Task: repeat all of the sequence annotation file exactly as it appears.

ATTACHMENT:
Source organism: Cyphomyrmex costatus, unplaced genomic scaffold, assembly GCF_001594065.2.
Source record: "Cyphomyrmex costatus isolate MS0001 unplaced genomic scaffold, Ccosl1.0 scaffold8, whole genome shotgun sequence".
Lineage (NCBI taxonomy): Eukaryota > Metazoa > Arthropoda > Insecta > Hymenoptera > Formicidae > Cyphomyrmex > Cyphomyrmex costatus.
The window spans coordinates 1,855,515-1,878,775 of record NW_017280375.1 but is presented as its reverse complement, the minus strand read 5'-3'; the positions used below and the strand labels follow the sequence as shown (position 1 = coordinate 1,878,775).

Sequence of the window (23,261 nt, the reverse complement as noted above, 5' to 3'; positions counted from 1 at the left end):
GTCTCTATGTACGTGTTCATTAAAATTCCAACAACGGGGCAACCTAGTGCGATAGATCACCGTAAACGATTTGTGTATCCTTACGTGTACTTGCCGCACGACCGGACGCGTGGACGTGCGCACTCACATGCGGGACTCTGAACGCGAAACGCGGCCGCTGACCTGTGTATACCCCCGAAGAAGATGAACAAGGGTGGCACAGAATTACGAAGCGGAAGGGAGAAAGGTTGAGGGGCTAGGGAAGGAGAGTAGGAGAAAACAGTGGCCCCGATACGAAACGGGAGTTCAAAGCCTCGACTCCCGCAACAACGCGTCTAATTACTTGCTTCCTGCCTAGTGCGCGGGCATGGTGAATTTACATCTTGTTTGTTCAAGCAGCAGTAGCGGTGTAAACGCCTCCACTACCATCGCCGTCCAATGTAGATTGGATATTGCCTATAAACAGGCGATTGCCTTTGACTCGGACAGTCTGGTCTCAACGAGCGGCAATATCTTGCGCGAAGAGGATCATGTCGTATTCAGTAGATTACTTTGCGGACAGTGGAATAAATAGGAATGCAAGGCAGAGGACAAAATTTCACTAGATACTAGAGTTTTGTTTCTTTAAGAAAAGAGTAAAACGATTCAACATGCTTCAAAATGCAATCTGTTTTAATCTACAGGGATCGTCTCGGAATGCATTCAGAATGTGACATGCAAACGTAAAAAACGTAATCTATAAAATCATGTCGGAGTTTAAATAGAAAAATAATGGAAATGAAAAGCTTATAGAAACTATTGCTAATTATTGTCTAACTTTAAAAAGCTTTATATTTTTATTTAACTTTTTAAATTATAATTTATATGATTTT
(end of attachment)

Source organism: Cyphomyrmex costatus, unplaced genomic scaffold, assembly GCF_001594065.2.
Source record: "Cyphomyrmex costatus isolate MS0001 unplaced genomic scaffold, Ccosl1.0 scaffold8, whole genome shotgun sequence".
Lineage (NCBI taxonomy): Eukaryota > Metazoa > Arthropoda > Insecta > Hymenoptera > Formicidae > Cyphomyrmex > Cyphomyrmex costatus.
The window spans coordinates 1,855,515-1,878,775 of record NW_017280375.1 but is presented as its reverse complement, the minus strand read 5'-3'; the positions used below and the strand labels follow the sequence as shown (position 1 = coordinate 1,878,775).

Sequence of the window (23,261 nt, the reverse complement as noted above, 5' to 3'; positions counted from 1 at the left end):
GTCTCTATGTACGTGTTCATTAAAATTCCAACAACGGGGCAACCTAGTGCGATAGATCACCGTAAACGATTTGTGTATCCTTACGTGTACTTGCCGCACGACCGGACGCGTGGACGTGCGCACTCACATGCGGGACTCTGAACGCGAAACGCGGCCGCTGACCTGTGTATACCCCCGAAGAAGATGAACAAGGGTGGCACAGAATTACGAAGCGGAAGGGAGAAAGGTTGAGGGGCTAGGGAAGGAGAGTAGGAGAAAACAGTGGCCCCGATACGAAACGGGAGTTCAAAGCCTCGACTCCCGCAACAACGCGTCTAATTACTTGCTTCCTGCCTAGTGCGCGGGCATGGTGAATTTACATCTTGTTTGTTCAAGCAGCAGTAGCGGTGTAAACGCCTCCACTACCATCGCCGTCCAATGTAGATTGGATATTGCCTATAAACAGGCGATTGCCTTTGACTCGGACAGTCTGGTCTCAACGAGCGGCAATATCTTGCGCGAAGAGGATCATGTCGTATTCAGTAGATTACTTTGCGGACAGTGGAATAAATAGGAATGCAAGGCAGAGGACAAAATTTCACTAGATACTAGAGTTTTGTTTCTTTAAGAAAAGAGTAAAACGATTCAACATGCTTCAAAATGCAATCTGTTTTAATCTACAGGGATCGTCTCGGAATGCATTCAGAATGTGACATGCAAACGTAAAAAACGTAATCTATAAAATCATGTCGGAGTTTAAATAGAAAAATAATGGAAATGAAAAGCTTATAGAAACTATTGCTAATTATTGTCTAACTTTAAAAAGCTTTATATTTTTATTTAACTTTTTAAATTATAATTTATATGATTTT